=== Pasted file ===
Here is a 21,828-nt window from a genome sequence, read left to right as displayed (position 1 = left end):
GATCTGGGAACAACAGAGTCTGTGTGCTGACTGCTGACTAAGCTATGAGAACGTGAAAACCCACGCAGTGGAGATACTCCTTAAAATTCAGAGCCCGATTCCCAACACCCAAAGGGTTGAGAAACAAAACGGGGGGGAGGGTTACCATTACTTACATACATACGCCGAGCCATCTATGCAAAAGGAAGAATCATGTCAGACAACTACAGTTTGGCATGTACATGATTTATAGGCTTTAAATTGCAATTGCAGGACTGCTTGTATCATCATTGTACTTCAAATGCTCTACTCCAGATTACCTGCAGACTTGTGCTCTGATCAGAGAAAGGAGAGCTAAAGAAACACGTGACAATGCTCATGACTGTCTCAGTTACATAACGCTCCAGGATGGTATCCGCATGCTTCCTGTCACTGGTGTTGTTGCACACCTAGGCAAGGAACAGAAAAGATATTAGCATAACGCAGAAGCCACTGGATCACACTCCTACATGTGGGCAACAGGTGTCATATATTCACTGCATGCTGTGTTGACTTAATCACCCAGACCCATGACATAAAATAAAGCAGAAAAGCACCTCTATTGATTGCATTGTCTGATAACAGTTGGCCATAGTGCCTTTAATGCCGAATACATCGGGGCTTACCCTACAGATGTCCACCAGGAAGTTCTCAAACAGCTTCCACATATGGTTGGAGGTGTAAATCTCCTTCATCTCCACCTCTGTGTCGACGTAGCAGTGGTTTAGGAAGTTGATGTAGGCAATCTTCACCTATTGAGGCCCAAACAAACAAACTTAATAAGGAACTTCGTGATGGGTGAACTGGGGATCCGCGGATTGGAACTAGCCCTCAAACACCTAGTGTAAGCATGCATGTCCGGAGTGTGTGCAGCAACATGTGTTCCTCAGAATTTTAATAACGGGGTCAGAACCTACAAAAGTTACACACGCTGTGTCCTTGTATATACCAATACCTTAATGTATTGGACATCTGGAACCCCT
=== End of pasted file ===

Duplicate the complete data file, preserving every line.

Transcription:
Here is a 21,828-nt window from a genome sequence, read left to right as displayed (position 1 = left end):
GATCTGGGAACAACAGAGTCTGTGTGCTGACTGCTGACTAAGCTATGAGAACGTGAAAACCCACGCAGTGGAGATACTCCTTAAAATTCAGAGCCCGATTCCCAACACCCAAAGGGTTGAGAAACAAAACGGGGGGGAGGGTTACCATTACTTACATACATACGCCGAGCCATCTATGCAAAAGGAAGAATCATGTCAGACAACTACAGTTTGGCATGTACATGATTTATAGGCTTTAAATTGCAATTGCAGGACTGCTTGTATCATCATTGTACTTCAAATGCTCTACTCCAGATTACCTGCAGACTTGTGCTCTGATCAGAGAAAGGAGAGCTAAAGAAACACGTGACAATGCTCATGACTGTCTCAGTTACATAACGCTCCAGGATGGTATCCGCATGCTTCCTGTCACTGGTGTTGTTGCACACCTAGGCAAGGAACAGAAAAGATATTAGCATAACGCAGAAGCCACTGGATCACACTCCTACATGTGGGCAACAGGTGTCATATATTCACTGCATGCTGTGTTGACTTAATCACCCAGACCCATGACATAAAATAAAGCAGAAAAGCACCTCTATTGATTGCATTGTCTGATAACAGTTGGCCATAGTGCCTTTAATGCCGAATACATCGGGGCTTACCCTACAGATGTCCACCAGGAAGTTCTCAAACAGCTTCCACATATGGTTGGAGGTGTAAATCTCCTTCATCTCCACCTCTGTGTCGACGTAGCAGTGGTTTAGGAAGTTGATGTAGGCAATCTTCACCTATTGAGGCCCAAACAAACAAACTTAATAAGGAACTTCGTGATGGGTGAACTGGGGATCCGCGGATTGGAACTAGCCCTCAAACACCTAGTGTAAGCATGCATGTCCGGAGTGTGTGCAGCAACATGTGTTCCTCAGAATTTTAATAACGGGGTCAGAACCTACAAAAGTTACACACGCTGTGTCCTTGTATATACCAATACCTTAATGTATTGGACATCTGGAACCCCT